The District of Delaware, in Masimo Corp. v. Philips Elec. North Am. Corp., (Judge Leonard P. Stark) (October 31, 2016), addressed motions to strike opinions of several experts related to damages.  The experts in question were Michael Keeley (Finance), Joseph Dyro (Technical), Nitin Shah (Technical), Vijai Madisetti (Finance), and Michael Wagner (Finance).  The court granted in part and denied in part the motions.  The key motions are addressed below.

6Oct/16Off

EDTX denies exclusion of settlement license and “real estate” apportionment

Posted by Chris Marchese

The Eastern District of Texas, in ZiiLabs, Inc. v. Samsung Electronics Co., (Judge Roy S. Payne) (December 4, 2015), granted in part and denied in part defendant’s motion to exclude various opinions from plaintiff’s damages expert, Robert Mills.

6Sep/16Off

D.Ariz excludes expert for not apportioning the rate, but OKs entire product as base

Posted by Chris Marchese

The District of Arizona, in GoDaddy.com LLC v. RPost Communications Limited, Case No. CV-14-00126-PHX-JAT (Judge James A. Teilborg) (May 10, 2016), excluded the entire report of Defendant’s damages expert, Gregory Smith, but allowed a do-over.

Plaintiff GoDaddy moved to exclude Smith’s testimony under FRE 702, asserting two grounds: (1) Smith inappropriately accounted for non-infringing features in his royalty rate analysis rather than apportioning the royalty base, and (2) because Smith used the entire revenue of the accused product as the royalty base, he necessarily applied the entire market value rule (“EMVR”) but failed to demonstrate that the patented features form the basis of consumer demand.  Defendant RPost denied that Smith applied the EMVR, arguing that the accused products were the smallest saleable unit (“SSU”), and the Federal Circuit has never defined a particular formula for apportioning damages for SSUs.  Smith used the operating margin of the accused products and apportioned the royalty rate instead of the royalty base.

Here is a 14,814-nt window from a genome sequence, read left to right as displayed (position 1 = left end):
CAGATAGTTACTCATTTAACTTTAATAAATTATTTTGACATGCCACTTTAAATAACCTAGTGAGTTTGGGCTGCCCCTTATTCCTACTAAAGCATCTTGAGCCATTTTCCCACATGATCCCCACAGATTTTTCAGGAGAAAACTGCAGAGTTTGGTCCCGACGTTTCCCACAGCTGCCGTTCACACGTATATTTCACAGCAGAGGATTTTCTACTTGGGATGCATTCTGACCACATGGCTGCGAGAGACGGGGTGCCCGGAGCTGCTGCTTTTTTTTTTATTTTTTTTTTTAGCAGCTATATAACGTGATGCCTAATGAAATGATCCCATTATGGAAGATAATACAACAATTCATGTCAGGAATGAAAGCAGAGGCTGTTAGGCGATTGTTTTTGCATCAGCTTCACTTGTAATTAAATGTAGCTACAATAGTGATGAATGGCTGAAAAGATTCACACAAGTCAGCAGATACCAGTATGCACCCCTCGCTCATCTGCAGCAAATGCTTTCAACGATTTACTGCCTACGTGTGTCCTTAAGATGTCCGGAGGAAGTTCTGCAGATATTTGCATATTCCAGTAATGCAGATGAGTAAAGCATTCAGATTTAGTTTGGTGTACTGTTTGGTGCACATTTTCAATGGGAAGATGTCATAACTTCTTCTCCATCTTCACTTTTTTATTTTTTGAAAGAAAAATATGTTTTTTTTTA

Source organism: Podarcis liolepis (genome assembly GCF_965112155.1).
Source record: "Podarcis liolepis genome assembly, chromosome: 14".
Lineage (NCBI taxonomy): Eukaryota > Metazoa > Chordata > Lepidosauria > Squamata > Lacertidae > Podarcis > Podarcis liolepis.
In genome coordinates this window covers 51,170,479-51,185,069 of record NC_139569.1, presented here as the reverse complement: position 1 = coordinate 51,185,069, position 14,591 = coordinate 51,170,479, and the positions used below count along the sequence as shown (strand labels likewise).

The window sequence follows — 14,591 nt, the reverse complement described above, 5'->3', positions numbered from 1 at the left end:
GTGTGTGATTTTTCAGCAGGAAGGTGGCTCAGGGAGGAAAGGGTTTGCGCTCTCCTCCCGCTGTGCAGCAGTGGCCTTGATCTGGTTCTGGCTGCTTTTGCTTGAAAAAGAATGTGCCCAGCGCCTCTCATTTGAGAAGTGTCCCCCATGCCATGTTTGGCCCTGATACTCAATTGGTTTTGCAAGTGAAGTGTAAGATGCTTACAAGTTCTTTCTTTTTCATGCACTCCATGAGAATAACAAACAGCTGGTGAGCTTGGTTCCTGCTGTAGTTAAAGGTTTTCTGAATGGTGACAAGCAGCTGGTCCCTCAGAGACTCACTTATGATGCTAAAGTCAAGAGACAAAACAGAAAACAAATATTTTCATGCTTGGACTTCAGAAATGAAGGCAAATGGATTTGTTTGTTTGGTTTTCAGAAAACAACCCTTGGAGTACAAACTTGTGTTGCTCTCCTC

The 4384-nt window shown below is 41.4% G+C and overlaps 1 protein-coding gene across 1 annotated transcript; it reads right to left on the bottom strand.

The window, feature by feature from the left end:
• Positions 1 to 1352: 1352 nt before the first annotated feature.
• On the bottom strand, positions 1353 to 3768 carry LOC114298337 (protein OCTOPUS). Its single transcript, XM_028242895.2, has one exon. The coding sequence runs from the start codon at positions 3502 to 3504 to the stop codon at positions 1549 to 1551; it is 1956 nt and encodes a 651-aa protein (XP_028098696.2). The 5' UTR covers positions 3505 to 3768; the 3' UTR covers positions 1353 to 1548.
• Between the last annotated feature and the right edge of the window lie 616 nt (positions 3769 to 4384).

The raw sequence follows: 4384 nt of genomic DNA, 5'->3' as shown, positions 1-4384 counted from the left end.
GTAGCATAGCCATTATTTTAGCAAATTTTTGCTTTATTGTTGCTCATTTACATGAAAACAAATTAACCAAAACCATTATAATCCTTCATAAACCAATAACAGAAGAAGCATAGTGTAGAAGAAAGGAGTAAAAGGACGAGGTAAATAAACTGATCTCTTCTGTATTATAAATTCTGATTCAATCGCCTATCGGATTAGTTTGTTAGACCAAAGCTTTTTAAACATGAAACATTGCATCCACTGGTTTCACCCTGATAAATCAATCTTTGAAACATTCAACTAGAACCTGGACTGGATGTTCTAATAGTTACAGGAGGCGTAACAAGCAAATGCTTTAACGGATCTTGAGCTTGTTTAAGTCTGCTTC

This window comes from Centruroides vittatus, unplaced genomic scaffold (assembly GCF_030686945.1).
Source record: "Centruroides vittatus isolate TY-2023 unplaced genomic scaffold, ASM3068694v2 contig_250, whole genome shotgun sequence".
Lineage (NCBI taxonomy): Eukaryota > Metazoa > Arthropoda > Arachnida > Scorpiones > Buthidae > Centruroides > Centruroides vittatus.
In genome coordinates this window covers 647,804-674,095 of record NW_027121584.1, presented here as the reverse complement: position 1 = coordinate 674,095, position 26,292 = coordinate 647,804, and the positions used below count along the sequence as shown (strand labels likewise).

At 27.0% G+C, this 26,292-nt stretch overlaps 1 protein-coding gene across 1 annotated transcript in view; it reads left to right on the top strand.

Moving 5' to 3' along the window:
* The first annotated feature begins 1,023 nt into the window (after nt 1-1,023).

25Aug/16Off

DDE excludes settlement agreements; allows licenses as a “check”; addresses apportionment of accused products & services

Posted by Chris Marchese

The District of Delaware, in ART+Com Innovation GMBH v. Google Inc., Case No. 14-217-RGA (Judge Richard G. Andrews) (April 28, 2016), considered several motions related to royalty calculations. In a previous blog post, we addressed the motion for reconsideration of the 13% apportionment issue addressed below.  This post covers the earlier order addressing that issue plus others.

Plaintiff ART+Com Innovation (“ACI”) challenged the reliance of Google’s expert Reed on seven licenses as a "check" on his reasonable royalty analysis.  Five of these licenses were settlement agreements.  The court excluded these (except as to their lump-sum nature) because they were products of litigation and not economically comparable.  The other two licenses were the product of licensing negotiations.  ACI disputed that these licenses were technologically comparable.  The court allowed these licenses because Reed acknowledged the differences, and his analysis was consonant with using the licenses as a "check" against his reasonable royalty calculations.  The jury could then weigh the evidence for itself.

15Aug/16Off

NDCA excludes expert testimony for failure to apportion (including addressing claim scope argument)

Posted by Chris Marchese

The Northern District of California, in Nortek Air Solutions, LLC v. Energy Lab Corp., No. 14-cv-02919-BLE (July 15, 2016) (Judge Beth Labson Freeman), granted Energy Labs’ Daubert motion to exclude testimony of Nortek’s damages expert, Dr. Stephen Prowse, regarding reasonable royalty damages.  The motion included three reasons; we address the first one here:  “Dr. Prowse’s royalty analysis fails to apportion the value of the allegedly patented features from the unpatented features in the accused products ….”  Slip op. at 8.  The accused products were air handling systems.

In response to the motion, Nortek argued that Dr. Prowse had properly relied on the value of the accused air handling system as a whole rather than a smaller component for several reasons:  (1) “because the asserted claims are directed to the entire air handling unit rather than any individual features,” and (2) because “the air handling unit is the smallest saleable unit and thus an appropriate royalty base.”  Id.